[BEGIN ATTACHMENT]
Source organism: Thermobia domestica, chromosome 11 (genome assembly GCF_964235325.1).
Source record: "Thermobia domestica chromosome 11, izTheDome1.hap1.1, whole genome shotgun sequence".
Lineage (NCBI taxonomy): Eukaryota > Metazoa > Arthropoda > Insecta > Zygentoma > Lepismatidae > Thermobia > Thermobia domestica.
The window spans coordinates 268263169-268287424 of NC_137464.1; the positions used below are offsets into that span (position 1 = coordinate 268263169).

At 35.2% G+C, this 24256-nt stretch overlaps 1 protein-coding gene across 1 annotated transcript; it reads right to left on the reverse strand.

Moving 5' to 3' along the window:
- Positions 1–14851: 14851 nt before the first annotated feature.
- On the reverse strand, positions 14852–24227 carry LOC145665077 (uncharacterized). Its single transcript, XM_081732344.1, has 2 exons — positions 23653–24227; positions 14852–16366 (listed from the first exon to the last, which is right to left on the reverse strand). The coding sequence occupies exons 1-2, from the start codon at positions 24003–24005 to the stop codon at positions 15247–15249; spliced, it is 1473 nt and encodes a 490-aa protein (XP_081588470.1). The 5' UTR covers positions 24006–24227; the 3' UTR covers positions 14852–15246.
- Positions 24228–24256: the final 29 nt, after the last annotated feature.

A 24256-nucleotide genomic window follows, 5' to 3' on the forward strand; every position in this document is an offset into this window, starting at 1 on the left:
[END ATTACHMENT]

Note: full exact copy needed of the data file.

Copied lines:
Source organism: Thermobia domestica, chromosome 11 (genome assembly GCF_964235325.1).
Source record: "Thermobia domestica chromosome 11, izTheDome1.hap1.1, whole genome shotgun sequence".
Lineage (NCBI taxonomy): Eukaryota > Metazoa > Arthropoda > Insecta > Zygentoma > Lepismatidae > Thermobia > Thermobia domestica.
The window spans coordinates 268263169-268287424 of NC_137464.1; the positions used below are offsets into that span (position 1 = coordinate 268263169).

At 35.2% G+C, this 24256-nt stretch overlaps 1 protein-coding gene across 1 annotated transcript; it reads right to left on the reverse strand.

Moving 5' to 3' along the window:
- Positions 1–14851: 14851 nt before the first annotated feature.
- On the reverse strand, positions 14852–24227 carry LOC145665077 (uncharacterized). Its single transcript, XM_081732344.1, has 2 exons — positions 23653–24227; positions 14852–16366 (listed from the first exon to the last, which is right to left on the reverse strand). The coding sequence occupies exons 1-2, from the start codon at positions 24003–24005 to the stop codon at positions 15247–15249; spliced, it is 1473 nt and encodes a 490-aa protein (XP_081588470.1). The 5' UTR covers positions 24006–24227; the 3' UTR covers positions 14852–15246.
- Positions 24228–24256: the final 29 nt, after the last annotated feature.

A 24256-nucleotide genomic window follows, 5' to 3' on the forward strand; every position in this document is an offset into this window, starting at 1 on the left: